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Jeffrey T. Richelson 1949-2017

On November 14, 2017 the National Security Archive mourned the passing of our most senior fellow, Dr. Jeffrey T. Richelson, prolific Freedom of Information Act requester and critically-praised author of extraordinary reference works on intelligence, nuclear weapons, China, terrorism, military uses of space, and espionage. Dr. Richelson passed away on Saturday, November 11, 2017, at his home in Los Angeles after a months-long battle against cancer, according to his brother, Charles. He was 67.

Dr. Jeffrey T. Richelson was a Senior Fellow with the National Security Archive, a non-profit research and archival institution located on the campus of the George Washington University in Washington, DC. He directed Archive documentation projects on the organization and operations of the U.S. intelligence community, electronic surveillance, U.S.-China relations, U.S. military space activities, and Presidential national security directives. He received his Ph.D. from the University of Rochester and taught at the University of Texas and the American University.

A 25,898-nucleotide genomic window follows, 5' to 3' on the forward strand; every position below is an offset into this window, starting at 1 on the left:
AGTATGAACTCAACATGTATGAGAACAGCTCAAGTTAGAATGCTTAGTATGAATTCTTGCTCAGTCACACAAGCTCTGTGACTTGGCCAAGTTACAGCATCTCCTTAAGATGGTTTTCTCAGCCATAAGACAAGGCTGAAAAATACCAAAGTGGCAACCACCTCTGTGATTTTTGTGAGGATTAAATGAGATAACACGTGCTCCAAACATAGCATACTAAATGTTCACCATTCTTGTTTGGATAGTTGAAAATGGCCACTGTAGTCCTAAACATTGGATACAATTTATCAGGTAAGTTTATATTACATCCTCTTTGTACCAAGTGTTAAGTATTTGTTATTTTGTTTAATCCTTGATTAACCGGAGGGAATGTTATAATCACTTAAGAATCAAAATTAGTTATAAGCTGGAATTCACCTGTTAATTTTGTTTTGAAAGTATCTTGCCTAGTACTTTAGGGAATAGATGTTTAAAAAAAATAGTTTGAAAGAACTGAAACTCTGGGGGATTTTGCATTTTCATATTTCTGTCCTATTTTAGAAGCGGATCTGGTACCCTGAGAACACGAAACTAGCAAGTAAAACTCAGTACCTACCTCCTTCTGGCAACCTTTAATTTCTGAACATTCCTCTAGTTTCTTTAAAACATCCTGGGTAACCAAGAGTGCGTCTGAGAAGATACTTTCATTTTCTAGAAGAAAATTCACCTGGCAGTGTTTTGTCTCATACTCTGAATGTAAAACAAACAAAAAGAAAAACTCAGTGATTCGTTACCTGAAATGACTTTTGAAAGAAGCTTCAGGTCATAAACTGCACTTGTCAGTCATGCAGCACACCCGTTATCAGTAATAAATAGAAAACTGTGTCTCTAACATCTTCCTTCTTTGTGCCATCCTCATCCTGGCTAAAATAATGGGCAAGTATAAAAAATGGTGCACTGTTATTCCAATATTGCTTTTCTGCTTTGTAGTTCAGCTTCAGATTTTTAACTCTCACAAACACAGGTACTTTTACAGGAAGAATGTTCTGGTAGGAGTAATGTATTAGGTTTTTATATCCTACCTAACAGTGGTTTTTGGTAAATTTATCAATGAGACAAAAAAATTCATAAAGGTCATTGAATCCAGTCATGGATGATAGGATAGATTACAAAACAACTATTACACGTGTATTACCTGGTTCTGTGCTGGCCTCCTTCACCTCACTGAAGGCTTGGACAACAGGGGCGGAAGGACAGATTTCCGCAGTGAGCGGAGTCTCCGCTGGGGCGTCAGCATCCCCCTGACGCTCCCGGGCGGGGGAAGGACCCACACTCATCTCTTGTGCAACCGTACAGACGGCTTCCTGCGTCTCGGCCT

He was also the author of a number of electronic briefing books on intelligence and nuclear terrorism. He was the author of The U.S. Intelligence Community (Boulder: Westview Press, 7th ed., 2015), Defusing Armageddon: Inside NEST, America's Secret Nuclear Bomb Squad (New York: W.W. Norton, 2009), Spying on the Bomb: American Nuclear Intelligence from Nazi Germany to Iran and North Korea (New York: W.W. Norton, 2006); The Wizards of Langley: Inside the CIA's Directorate of Science and Technology(Boulder: Westview, 2001), America's Space Sentinels: DSP Satellites and National Security (Lawrence: University Press of Kansas, 1999), A Century of Spies: Intelligence in the Twentieth Century (New York: Oxford University Press, 1995), and America's Secret Eyes in Space: The US KEYHOLE Spy Satellite Program (New York: Harper & Row, 1990).

His articles appeared in Scientific American, The Bulletin of the Atomic Scientists, The International Journal of Intelligence and Counterintelligence, International Security, Intelligence and National Security, The Journal of Economic Theory, Public Choice, and other publications.

Jeff Richelson enjoyed Andy Warhol’s predicted 15 minutes of fame occurred in August 2013 when his research intersected with the international obsession with UFOs and Hollywood’s favorite secret space, Area 51. Jeff’s FOIA request forced declassification of the CIA’s internal history of Area 51, describing how senior officials chose the actual desert space in Nevada and then used it to test stolen Soviet MiGs as well as top-secret U.S. stealth aircraft. The NBC Today Show put Jeff’s visage into the breakfast rooms of millions of Americans as The George Washington University domain, which at the time hosted the Archive’s web site, experienced one of its biggest user spikes ever.

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